In Apple Inc. v. Andrea Electronics Corp., [2018-2382, 2018-2383] (February 7, 2020), the Federal Circuit vacated the Board’s decision in a first IPR on U.S. Patent No. 6,363,345 because the the Board erred in refusing to consider Apple’s reply arguments. In the second IPR on the patent, however, the Federal Circuit affirmed the determination that claims 5-9 were not invalid.
The Board’s determinations that a party exceeded the scope of a proper reply are reviewed for abuse of discretion. The Federal Circuit said that a reply may only respond to arguments raised in the corresponding opposition, patent owner preliminary response, or patent owner response. Thus, it had to determine whether the petitioner’s reply brief was responsive to arguments originally raised in its petition, or whether the reply arguments are responsive to arguments raised in the patent owner’s response brief.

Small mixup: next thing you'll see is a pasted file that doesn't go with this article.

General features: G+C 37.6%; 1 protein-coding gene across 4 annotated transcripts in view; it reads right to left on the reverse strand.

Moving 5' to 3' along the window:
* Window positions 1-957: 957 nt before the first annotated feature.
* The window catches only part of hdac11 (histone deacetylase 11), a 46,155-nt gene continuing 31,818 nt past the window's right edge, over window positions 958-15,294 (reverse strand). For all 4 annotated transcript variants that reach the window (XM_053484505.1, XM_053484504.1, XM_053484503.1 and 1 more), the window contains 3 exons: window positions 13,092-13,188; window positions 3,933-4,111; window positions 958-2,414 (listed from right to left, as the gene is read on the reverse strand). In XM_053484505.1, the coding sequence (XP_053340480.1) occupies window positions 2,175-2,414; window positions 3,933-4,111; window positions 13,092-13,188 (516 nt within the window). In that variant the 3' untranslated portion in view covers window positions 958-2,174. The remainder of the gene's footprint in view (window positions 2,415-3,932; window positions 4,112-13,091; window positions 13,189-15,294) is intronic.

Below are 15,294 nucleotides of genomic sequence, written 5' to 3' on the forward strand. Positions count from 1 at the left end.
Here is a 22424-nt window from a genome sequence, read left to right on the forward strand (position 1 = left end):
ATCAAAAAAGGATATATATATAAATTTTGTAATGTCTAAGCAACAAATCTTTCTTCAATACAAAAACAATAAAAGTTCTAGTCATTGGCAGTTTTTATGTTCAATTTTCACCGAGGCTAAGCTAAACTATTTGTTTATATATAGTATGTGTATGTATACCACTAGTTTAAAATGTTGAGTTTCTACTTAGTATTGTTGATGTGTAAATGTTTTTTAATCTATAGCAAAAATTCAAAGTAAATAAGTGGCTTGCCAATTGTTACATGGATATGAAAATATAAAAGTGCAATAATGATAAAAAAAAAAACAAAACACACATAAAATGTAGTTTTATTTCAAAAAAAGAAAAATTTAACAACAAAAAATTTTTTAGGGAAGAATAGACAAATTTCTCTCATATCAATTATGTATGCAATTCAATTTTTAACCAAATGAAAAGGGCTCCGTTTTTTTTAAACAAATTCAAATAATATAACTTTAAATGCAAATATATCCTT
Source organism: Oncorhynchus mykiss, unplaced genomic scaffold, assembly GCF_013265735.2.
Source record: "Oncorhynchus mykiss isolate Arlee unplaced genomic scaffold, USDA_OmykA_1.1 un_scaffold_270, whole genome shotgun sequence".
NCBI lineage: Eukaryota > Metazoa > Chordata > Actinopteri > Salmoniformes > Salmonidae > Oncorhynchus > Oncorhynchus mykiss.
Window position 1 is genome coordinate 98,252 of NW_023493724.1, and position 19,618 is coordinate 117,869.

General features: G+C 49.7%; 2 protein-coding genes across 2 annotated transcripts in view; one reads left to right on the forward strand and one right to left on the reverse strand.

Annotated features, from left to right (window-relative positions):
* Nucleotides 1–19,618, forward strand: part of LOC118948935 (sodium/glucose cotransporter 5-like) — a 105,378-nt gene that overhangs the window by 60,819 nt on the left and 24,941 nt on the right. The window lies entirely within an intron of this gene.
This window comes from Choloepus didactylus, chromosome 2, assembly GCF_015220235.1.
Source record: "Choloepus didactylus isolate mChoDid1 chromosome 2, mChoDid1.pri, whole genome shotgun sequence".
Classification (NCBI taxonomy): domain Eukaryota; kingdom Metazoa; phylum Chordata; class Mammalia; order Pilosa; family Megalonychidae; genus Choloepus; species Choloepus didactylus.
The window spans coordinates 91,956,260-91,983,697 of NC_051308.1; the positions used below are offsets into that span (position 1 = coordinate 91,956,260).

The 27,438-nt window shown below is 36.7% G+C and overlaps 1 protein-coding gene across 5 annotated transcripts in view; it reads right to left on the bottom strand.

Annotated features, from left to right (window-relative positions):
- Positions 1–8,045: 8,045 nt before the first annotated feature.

The Federal Circuit noted that Apple’s legal ground did not change in its reply — its reply still asserted that claims 6–9 would have been obvious over the same references. Further, Apple’s arguments were not the types of arguments that it had previously found to raise a “new theory of unpatentability.” The Federal Circuit noted that Apple’s reply does not cite any new evidence or unidentified portions of the references, but merely demonstrated another example of the same algorithm to further explain why the reference discloses the claim elements.
The Federal Circuit said that parties are not barred from elaborating on their arguments on issues previously raised, and concluded that Apple’s reply squarely responds to the Patent Owner Response.